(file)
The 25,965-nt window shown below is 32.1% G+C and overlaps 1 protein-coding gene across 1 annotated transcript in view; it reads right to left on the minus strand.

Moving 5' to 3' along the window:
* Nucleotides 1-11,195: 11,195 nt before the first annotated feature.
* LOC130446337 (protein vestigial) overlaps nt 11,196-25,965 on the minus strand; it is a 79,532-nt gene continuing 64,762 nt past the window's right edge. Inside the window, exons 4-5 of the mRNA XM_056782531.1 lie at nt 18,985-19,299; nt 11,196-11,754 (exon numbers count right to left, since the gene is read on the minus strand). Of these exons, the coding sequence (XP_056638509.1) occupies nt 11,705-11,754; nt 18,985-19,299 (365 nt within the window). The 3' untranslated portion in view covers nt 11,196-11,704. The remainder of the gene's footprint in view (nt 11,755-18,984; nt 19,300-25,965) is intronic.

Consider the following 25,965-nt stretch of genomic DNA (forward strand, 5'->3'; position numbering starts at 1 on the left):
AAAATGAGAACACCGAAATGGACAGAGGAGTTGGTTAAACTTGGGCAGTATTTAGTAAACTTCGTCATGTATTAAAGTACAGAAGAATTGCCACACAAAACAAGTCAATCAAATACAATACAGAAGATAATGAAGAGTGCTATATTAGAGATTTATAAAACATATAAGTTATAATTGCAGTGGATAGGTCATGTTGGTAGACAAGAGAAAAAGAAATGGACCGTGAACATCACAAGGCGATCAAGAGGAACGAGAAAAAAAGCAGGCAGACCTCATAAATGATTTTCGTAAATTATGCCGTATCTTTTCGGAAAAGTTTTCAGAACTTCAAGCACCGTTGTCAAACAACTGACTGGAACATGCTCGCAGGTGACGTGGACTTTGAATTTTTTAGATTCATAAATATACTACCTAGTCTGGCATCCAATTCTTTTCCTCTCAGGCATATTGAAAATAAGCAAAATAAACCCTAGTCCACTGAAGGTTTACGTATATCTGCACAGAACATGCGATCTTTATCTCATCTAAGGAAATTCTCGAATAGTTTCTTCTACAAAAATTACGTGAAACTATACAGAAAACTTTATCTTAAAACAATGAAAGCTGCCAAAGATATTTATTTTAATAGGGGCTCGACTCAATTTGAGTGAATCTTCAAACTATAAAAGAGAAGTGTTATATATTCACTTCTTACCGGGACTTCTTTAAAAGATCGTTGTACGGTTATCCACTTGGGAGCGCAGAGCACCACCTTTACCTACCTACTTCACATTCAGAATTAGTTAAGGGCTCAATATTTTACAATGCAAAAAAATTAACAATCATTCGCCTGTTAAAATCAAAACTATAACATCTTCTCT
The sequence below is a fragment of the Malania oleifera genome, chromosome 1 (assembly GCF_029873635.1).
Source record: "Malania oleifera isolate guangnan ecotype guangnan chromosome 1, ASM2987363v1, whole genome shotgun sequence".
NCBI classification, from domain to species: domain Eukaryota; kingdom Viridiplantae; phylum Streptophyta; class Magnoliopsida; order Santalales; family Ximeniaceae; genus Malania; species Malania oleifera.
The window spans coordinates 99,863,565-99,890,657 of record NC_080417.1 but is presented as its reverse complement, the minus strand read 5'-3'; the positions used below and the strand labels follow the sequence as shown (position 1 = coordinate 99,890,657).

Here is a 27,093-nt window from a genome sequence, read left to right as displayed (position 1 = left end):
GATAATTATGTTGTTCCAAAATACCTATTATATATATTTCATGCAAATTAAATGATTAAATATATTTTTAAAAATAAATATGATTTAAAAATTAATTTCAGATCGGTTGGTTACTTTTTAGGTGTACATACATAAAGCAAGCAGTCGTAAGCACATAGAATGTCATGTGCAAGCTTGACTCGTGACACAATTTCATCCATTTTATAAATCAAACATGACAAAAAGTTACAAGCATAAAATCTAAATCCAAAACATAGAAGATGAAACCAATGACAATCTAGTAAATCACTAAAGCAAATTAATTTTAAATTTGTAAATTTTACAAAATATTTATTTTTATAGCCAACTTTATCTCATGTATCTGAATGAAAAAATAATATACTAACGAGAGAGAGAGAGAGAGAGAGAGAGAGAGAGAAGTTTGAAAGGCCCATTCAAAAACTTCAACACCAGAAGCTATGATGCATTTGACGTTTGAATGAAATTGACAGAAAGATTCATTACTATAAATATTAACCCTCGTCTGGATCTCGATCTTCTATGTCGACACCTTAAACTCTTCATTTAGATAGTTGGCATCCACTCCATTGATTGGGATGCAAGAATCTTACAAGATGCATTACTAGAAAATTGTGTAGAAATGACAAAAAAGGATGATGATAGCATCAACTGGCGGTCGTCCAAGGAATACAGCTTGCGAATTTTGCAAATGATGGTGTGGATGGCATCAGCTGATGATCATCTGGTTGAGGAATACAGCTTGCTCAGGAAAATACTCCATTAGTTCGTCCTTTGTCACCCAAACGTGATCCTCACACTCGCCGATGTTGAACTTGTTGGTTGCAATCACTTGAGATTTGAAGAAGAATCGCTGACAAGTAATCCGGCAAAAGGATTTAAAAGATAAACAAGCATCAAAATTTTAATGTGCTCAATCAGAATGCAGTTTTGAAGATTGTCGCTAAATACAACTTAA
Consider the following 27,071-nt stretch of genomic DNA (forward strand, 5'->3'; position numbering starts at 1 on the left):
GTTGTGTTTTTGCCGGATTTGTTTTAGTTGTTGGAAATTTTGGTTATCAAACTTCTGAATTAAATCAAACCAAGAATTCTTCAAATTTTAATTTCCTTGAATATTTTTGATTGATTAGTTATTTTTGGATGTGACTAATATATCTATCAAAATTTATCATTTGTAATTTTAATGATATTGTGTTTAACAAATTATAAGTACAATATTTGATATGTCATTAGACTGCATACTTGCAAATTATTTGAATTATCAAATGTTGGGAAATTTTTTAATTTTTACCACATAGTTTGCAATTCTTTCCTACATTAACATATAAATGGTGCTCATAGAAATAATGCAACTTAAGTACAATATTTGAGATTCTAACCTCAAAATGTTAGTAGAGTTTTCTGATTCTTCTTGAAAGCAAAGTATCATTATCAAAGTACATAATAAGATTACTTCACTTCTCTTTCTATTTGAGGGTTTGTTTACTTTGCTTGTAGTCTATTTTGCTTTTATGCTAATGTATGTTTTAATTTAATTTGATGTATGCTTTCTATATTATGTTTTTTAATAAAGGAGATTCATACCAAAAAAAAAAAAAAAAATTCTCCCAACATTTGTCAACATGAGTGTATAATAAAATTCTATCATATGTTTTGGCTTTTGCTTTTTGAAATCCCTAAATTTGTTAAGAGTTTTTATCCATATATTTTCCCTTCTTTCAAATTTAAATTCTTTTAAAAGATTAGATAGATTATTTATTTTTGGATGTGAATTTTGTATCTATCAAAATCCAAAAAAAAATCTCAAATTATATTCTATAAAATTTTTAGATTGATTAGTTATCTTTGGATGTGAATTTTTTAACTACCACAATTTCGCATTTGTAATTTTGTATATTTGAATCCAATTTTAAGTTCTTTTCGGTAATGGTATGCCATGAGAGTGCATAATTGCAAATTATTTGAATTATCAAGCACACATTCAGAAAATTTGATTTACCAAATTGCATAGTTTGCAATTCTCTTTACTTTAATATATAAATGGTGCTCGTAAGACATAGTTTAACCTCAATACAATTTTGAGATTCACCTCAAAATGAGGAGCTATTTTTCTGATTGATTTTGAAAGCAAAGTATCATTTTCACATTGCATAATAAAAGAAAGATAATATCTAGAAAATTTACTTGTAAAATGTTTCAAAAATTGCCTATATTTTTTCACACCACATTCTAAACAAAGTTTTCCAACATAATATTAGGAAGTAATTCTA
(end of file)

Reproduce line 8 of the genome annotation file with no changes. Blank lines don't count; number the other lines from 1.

Source record: "Malania oleifera isolate guangnan ecotype guangnan chromosome 1, ASM2987363v1, whole genome shotgun sequence".